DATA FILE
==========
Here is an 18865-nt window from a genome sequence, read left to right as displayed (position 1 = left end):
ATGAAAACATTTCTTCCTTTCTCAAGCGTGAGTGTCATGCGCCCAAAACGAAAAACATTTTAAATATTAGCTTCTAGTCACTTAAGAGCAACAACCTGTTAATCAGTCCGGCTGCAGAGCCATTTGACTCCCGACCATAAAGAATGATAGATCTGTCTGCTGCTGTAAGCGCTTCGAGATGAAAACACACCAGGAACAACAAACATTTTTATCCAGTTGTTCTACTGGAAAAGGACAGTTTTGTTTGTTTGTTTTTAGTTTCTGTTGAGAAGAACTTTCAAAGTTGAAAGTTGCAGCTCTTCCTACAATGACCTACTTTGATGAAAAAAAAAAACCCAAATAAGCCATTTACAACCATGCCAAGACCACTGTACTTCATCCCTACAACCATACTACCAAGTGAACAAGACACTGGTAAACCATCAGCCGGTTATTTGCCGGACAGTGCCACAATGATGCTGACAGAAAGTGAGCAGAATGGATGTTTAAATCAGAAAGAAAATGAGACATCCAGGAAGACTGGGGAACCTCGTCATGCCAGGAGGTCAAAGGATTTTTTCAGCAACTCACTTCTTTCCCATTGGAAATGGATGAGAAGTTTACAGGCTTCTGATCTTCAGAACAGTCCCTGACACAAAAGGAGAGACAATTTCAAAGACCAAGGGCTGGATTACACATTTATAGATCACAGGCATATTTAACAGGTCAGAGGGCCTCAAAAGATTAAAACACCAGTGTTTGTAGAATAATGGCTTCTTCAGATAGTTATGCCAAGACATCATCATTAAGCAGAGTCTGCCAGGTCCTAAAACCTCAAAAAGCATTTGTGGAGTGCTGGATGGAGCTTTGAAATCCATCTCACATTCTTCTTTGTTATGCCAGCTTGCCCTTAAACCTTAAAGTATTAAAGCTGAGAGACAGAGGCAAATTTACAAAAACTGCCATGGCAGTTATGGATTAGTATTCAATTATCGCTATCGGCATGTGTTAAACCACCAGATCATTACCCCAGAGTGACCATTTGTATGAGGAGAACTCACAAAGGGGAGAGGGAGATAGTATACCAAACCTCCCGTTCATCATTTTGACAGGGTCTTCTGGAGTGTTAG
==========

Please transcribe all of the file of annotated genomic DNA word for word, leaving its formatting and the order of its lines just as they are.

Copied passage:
Here is an 18865-nt window from a genome sequence, read left to right as displayed (position 1 = left end):
ATGAAAACATTTCTTCCTTTCTCAAGCGTGAGTGTCATGCGCCCAAAACGAAAAACATTTTAAATATTAGCTTCTAGTCACTTAAGAGCAACAACCTGTTAATCAGTCCGGCTGCAGAGCCATTTGACTCCCGACCATAAAGAATGATAGATCTGTCTGCTGCTGTAAGCGCTTCGAGATGAAAACACACCAGGAACAACAAACATTTTTATCCAGTTGTTCTACTGGAAAAGGACAGTTTTGTTTGTTTGTTTTTAGTTTCTGTTGAGAAGAACTTTCAAAGTTGAAAGTTGCAGCTCTTCCTACAATGACCTACTTTGATGAAAAAAAAAAACCCAAATAAGCCATTTACAACCATGCCAAGACCACTGTACTTCATCCCTACAACCATACTACCAAGTGAACAAGACACTGGTAAACCATCAGCCGGTTATTTGCCGGACAGTGCCACAATGATGCTGACAGAAAGTGAGCAGAATGGATGTTTAAATCAGAAAGAAAATGAGACATCCAGGAAGACTGGGGAACCTCGTCATGCCAGGAGGTCAAAGGATTTTTTCAGCAACTCACTTCTTTCCCATTGGAAATGGATGAGAAGTTTACAGGCTTCTGATCTTCAGAACAGTCCCTGACACAAAAGGAGAGACAATTTCAAAGACCAAGGGCTGGATTACACATTTATAGATCACAGGCATATTTAACAGGTCAGAGGGCCTCAAAAGATTAAAACACCAGTGTTTGTAGAATAATGGCTTCTTCAGATAGTTATGCCAAGACATCATCATTAAGCAGAGTCTGCCAGGTCCTAAAACCTCAAAAAGCATTTGTGGAGTGCTGGATGGAGCTTTGAAATCCATCTCACATTCTTCTTTGTTATGCCAGCTTGCCCTTAAACCTTAAAGTATTAAAGCTGAGAGACAGAGGCAAATTTACAAAAACTGCCATGGCAGTTATGGATTAGTATTCAATTATCGCTATCGGCATGTGTTAAACCACCAGATCATTACCCCAGAGTGACCATTTGTATGAGGAGAACTCACAAAGGGGAGAGGGAGATAGTATACCAAACCTCCCGTTCATCATTTTGACAGGGTCTTCTGGAGTGTTAG